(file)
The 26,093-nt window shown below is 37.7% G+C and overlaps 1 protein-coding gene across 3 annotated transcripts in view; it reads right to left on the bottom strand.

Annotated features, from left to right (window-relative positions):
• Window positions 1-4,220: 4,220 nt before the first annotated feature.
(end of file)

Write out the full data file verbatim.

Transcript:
The 26,093-nt window shown below is 37.7% G+C and overlaps 1 protein-coding gene across 3 annotated transcripts in view; it reads right to left on the bottom strand.

Annotated features, from left to right (window-relative positions):
• Window positions 1-4,220: 4,220 nt before the first annotated feature.